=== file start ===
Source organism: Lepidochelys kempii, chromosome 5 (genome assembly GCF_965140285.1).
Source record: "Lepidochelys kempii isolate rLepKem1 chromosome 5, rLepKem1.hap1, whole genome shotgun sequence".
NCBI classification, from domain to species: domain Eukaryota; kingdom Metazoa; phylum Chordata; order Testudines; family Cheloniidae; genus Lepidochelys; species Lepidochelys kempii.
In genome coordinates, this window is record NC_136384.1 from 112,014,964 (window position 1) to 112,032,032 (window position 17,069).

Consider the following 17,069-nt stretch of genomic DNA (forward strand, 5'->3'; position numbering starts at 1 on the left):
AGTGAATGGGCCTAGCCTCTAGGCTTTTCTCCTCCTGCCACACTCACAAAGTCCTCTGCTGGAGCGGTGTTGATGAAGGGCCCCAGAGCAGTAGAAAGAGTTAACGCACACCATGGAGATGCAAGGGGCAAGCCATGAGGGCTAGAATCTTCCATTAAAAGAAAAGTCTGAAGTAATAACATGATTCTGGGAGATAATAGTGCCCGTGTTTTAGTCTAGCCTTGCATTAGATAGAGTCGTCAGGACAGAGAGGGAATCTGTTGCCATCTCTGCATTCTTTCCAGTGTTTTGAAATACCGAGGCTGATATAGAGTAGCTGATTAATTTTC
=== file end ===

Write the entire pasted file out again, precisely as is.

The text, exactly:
Source organism: Lepidochelys kempii, chromosome 5 (genome assembly GCF_965140285.1).
Source record: "Lepidochelys kempii isolate rLepKem1 chromosome 5, rLepKem1.hap1, whole genome shotgun sequence".
NCBI classification, from domain to species: domain Eukaryota; kingdom Metazoa; phylum Chordata; order Testudines; family Cheloniidae; genus Lepidochelys; species Lepidochelys kempii.
In genome coordinates, this window is record NC_136384.1 from 112,014,964 (window position 1) to 112,032,032 (window position 17,069).

Consider the following 17,069-nt stretch of genomic DNA (forward strand, 5'->3'; position numbering starts at 1 on the left):
AGTGAATGGGCCTAGCCTCTAGGCTTTTCTCCTCCTGCCACACTCACAAAGTCCTCTGCTGGAGCGGTGTTGATGAAGGGCCCCAGAGCAGTAGAAAGAGTTAACGCACACCATGGAGATGCAAGGGGCAAGCCATGAGGGCTAGAATCTTCCATTAAAAGAAAAGTCTGAAGTAATAACATGATTCTGGGAGATAATAGTGCCCGTGTTTTAGTCTAGCCTTGCATTAGATAGAGTCGTCAGGACAGAGAGGGAATCTGTTGCCATCTCTGCATTCTTTCCAGTGTTTTGAAATACCGAGGCTGATATAGAGTAGCTGATTAATTTTC